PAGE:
These results are consistent with the so-called “rebound effect” or “take-back effect” described in the literature on energy-efficiency, consisting in a reduction in the expected gains or, even in a loss, from new technologies that increase the efficiency of energy use. That effect is derived from the optimal response of economic agents to a technological improvement in energy efficiency, leading to a rise in energy consumption. This is the mechanism that we observe in our model, where this technological shock provokes a rise in the quantity of energy used in the production activity, as the rise in energy-efficiency is equivalent to a reduction of the energy price. For the benchmark calibration of the model, we obtain a “rebound effect” higher than 100%, the so-called backfire effect, which generates a negative effect on the environment, as the technological improvement in energy efficiency implies a rise in the emission of pollutants. Given that energy is a normal and, also an ordinary good, the rebound effect can be explained according to an income and a substitution effects. In our theoretical framework this technological shock increases productivity of energy in producing the final good, increasing the demand of this input and reducing the demand for the other inputs. This is the substitution effect. On the other hand, the rise in the productivity of one of the factors, increases aggregate productivity, increasing the demand for all factors. This is the income effect. Both effects contribute to the observed backfire effect and the consequent increase in the carbon concentration in the atmosphere.

Fig. 4
figure4

Impulse-response functions to an energy efficiency technological shock (one standard deviation). Percentage deviation of each variable with respect to its steady state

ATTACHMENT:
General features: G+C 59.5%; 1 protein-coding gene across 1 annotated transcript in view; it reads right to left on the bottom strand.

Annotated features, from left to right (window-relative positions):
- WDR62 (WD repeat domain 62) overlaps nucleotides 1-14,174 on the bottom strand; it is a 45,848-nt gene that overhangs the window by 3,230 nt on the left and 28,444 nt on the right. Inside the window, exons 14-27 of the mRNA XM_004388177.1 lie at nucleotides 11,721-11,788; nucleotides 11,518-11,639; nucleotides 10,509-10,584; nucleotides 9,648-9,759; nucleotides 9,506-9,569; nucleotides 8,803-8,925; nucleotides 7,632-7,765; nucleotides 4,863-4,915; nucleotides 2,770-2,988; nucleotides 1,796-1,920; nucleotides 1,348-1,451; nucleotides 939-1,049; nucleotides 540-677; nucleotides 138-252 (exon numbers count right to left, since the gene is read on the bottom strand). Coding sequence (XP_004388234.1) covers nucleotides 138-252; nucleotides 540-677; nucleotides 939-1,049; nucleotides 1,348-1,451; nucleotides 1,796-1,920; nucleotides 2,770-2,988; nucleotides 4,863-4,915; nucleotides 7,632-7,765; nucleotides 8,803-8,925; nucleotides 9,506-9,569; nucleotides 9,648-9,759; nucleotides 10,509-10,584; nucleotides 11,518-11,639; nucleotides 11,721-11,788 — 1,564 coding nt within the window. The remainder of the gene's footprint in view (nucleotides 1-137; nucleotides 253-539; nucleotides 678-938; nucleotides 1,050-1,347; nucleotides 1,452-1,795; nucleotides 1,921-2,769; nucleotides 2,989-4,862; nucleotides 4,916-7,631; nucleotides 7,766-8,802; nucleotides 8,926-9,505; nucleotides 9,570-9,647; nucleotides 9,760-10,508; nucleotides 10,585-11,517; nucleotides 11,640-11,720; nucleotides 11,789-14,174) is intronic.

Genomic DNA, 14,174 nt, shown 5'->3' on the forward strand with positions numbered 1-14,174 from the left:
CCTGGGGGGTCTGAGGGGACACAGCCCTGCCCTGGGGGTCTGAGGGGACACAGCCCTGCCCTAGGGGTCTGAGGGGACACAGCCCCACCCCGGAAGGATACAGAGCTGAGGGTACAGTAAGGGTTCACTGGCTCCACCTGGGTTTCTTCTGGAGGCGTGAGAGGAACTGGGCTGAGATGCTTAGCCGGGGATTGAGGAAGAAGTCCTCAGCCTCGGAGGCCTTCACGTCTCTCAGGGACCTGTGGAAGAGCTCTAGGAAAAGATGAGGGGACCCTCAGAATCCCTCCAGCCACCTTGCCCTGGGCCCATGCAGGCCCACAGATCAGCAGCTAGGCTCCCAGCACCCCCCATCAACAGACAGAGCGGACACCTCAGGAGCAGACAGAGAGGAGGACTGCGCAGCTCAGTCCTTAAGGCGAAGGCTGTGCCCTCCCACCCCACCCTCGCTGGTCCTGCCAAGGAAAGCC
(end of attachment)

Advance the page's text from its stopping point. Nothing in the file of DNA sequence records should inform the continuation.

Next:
Emissions efficiency technology shock

Finally, we study the implications of a technological change that increases emissions efficiency, i.e., a negative shock to \(B_{t}\). This shock implies a reduction in the level of emissions per fossil fuel unit used in the production process. For instance, this is the case of an improvement in catalytic converter technology. This shock can also be interpreted as an improving in abatement technology. In this case, the technological change does not affect energy efficiency but emissions efficiency specific to fossil fuels consumption, resulting in an asymmetric shock depending on the type of energy source consumed. Therefore, this shock will reduce the level of emissions per fossil fuel unit, but it does not directly affect to the use of renewable energy sources, as the later is a “clean” energy, and thus, not related to emissions. However, given the general equilibrium effects generated by our model economy, this specific shock to the use of non-renewable energy will also change renewable energy consumption.

As shown in Figure 5, output increases in response to this technological shock. This change in total output results in a rise in consumption and investment. Investment shows a positive response in the following periods, increasing the stock of physical capital. Importantly, the amount of energy used in production increases but, in balance, produces a lower level of emissions. The economic intuition behind these effects is the following. This shock is equivalent to a reduction the cost of the pollution externality, increasing productivity and reducing the user cost of fossil fuels energy. The positive effect on economic activity is explained by two forces. First, the shock reduces damages to the environment and relieving its harmful effects on productivity and expanding output. This initial expansion in output results in higher investment, increasing capital stock. Therefore, the effects of an emission efficiency shock on the economy are, qualitatively, similar to those of an aggregate productivity shock.